In relation to the intensification of Aboriginal child removal in the 1930s, the project will seek to identify what it was about Australian political, social and economic life in that period which underlay the development of the ‘New Deal’ and a heightened concern assimilation. My preliminary research suggests that an important element of any explanation is likely to be Australia’s changing position on a world political stage, both in relation to its mandate over Papua New Guinea and more generally in its capacity to take an active role in international bodies (the role of E.H. Stanner in London appears significant here). This perspective should also be part of the project’s explanation of more recent developments.
In relation to the question of processes of civilization and decivilization, the project will be drawing on the work of Norbert Elias, one the few social scientists to have seriously studied the history of European state formation in terms of ‘civilization’, and it will establish the relationship between his studies and this specific case. The project will also be informed by the work of other scholars who have developed his work in relation to the question of ‘decivilization,’ ‘modern barbarism’, colonialism and the treatment of cultural difference, including Abram de Swaan, Stephen Mennell, Ian Burkitt and Hans-Peter Waldhoff, as well as the critique of the concept of civilization by Hans-Peter Duerr and other anthropologists. As well as benefiting from this literature as a conceptual resource, the project will also make an important contribution to it by outlining the ways in which the example of colonial relationships within a settler colony add to the ways in which we understand processes of civilization and decivilization (preliminary work on this has already appeared in my 1997 invited symposium paper).
In relation to the concept of citizenship, the project will utilise the work of Anna Yeatman, Bryan Turner, Iris Marion Young and Jessica Benjamin to examine both how this history illuminates the problems and issues in the idea of ‘universal citizenship’, and to analyse the ways in which the more recent changes in the perception of this history might or might not be part of a new conception of ‘differentiated citizenship’. An important element of this thread will be an account of the relationship between treatment of indigenous and non-indigenous children by government and non-government agencies, and an examination of the significance for our understanding of citizenship of the paradox of the state’s relation to its subjects, especially in relation to family life and childhood. It will also address the ways in which these historical materials illuminate current debates concerning the relationship between different types of citizenship rights and membership, such as human versus civil rights, as well as that between the respective obligations and duties of governments and citizens.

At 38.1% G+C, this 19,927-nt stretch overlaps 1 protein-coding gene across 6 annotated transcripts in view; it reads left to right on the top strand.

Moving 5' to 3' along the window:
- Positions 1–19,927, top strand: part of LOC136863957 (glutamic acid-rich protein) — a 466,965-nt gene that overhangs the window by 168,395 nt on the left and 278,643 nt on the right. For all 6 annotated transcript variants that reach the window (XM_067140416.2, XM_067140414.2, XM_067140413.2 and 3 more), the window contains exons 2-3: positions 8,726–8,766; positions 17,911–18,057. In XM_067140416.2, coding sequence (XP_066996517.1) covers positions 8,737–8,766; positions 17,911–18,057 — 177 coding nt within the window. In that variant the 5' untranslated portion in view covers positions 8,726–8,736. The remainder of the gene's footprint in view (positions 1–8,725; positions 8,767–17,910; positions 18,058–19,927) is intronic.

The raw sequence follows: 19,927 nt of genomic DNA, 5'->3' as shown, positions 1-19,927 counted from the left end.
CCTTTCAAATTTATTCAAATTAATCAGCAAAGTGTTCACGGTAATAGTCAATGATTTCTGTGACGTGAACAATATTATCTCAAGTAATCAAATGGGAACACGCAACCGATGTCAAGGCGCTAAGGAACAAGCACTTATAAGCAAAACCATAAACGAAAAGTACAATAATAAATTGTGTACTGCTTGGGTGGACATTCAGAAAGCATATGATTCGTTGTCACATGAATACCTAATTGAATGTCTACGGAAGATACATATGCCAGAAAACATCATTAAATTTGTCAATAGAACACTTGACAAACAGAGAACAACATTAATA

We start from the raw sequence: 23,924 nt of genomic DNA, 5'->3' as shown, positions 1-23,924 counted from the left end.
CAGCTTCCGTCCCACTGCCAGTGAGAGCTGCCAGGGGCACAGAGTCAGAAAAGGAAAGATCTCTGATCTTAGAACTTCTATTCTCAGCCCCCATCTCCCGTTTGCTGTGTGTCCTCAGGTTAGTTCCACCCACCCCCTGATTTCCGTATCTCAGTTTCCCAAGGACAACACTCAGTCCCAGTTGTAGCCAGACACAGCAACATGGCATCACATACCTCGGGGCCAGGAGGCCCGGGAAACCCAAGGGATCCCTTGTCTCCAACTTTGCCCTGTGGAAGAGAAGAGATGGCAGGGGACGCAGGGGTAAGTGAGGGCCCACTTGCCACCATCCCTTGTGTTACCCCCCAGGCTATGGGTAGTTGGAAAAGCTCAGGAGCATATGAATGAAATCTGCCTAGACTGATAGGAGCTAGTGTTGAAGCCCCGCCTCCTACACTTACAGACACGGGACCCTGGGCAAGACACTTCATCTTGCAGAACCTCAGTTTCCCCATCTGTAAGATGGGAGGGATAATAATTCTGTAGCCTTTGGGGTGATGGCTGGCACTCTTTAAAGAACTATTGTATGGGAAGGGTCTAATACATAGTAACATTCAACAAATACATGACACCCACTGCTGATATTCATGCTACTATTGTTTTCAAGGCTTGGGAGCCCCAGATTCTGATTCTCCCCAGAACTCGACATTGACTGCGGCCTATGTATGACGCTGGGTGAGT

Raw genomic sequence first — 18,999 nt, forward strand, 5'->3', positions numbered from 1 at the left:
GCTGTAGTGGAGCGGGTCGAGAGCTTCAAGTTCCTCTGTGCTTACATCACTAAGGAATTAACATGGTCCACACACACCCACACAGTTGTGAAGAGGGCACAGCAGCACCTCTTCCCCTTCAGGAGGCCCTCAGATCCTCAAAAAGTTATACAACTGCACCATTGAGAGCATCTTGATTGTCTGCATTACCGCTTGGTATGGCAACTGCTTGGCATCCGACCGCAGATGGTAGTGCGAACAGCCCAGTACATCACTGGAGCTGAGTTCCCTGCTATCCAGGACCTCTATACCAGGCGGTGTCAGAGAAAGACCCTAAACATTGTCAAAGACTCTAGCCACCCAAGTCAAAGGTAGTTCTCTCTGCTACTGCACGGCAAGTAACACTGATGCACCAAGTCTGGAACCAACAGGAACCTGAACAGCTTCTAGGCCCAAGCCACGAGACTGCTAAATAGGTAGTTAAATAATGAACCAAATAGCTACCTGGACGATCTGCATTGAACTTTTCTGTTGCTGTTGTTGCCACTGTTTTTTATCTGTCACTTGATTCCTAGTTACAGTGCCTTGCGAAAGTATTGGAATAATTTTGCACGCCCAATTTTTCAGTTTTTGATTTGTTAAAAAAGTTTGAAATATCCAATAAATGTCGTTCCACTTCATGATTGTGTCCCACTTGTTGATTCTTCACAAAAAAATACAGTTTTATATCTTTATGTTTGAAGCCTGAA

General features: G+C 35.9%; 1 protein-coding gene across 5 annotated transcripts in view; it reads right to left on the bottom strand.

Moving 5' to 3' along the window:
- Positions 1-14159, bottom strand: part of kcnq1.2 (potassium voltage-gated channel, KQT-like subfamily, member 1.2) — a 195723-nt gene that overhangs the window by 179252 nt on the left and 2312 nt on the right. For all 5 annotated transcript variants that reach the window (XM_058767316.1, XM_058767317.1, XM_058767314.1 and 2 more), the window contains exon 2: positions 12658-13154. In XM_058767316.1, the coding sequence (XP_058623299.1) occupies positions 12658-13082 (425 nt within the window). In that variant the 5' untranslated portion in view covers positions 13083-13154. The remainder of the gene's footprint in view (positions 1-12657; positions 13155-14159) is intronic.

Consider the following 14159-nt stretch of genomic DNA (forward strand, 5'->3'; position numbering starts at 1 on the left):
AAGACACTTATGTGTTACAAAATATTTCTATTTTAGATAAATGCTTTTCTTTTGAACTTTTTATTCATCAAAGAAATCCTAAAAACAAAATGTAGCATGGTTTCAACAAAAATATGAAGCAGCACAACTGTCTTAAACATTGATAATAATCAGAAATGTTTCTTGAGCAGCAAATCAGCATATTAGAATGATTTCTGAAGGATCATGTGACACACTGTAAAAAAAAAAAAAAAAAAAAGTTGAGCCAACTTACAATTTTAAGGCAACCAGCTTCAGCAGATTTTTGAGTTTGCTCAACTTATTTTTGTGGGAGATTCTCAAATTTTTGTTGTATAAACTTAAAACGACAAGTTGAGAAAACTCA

The project will approach the concept of governance through the work of Michel Foucault and a number of scholars who have embarked on developments of his concept of ‘governmentality’ in a variety of arenas, particularly Nikolas Rose, Pat O’Malley, Tim Rowse and Barry Hindess. It will draw on these debates to identity the underlying logic of government characterizing the different stages of child removal throughout the century, as well as to indicate how the example of child removal suggests changes in the ways in which we understand ‘government’. The work of Zygmunt Bauman on modern state formation and the Holocaust, and especially his arguments concerning the ‘logic of assimilation’ also forms a useful bridge between this literature and the discussions of civilization/decivilization and citizenship. The project will also engage with the critical analyses of this body of scholarship, including my own work and that of Bruce Curtis and Boris Frankel.

1) Jan-June 1999: Literature survey, collection and preliminary analysis of primary data, particularly archival material in the Australian Archives in Darwin, identification, collection and preliminary analysis of other primary data: parliamentary material, newspapers and magazines, government reports, commissions of inquiry, non-government agency material, writing first conference paper and initial revision for publication. Establishment of Web site.
2) July-December 1999: Collection and preliminary analysis of archival material in the Australian Archives in Canberra, identification, collection and analysis of ‘minor’ administrative writings, biographical and autobiographical material, continued analysis of non-government agency material. Writing second conference paper and initial revision for publication. Update of web site.
3) Jan-June 2000: Release from teaching to undertake critical analysis of data, planning and writing first draft of monograph, collection of any remaining primary material crucial to the analysis. Update of web site.
4) July-December 2000: Final writing and revision of research results for publication, final revision of journal articles, final revision of web site.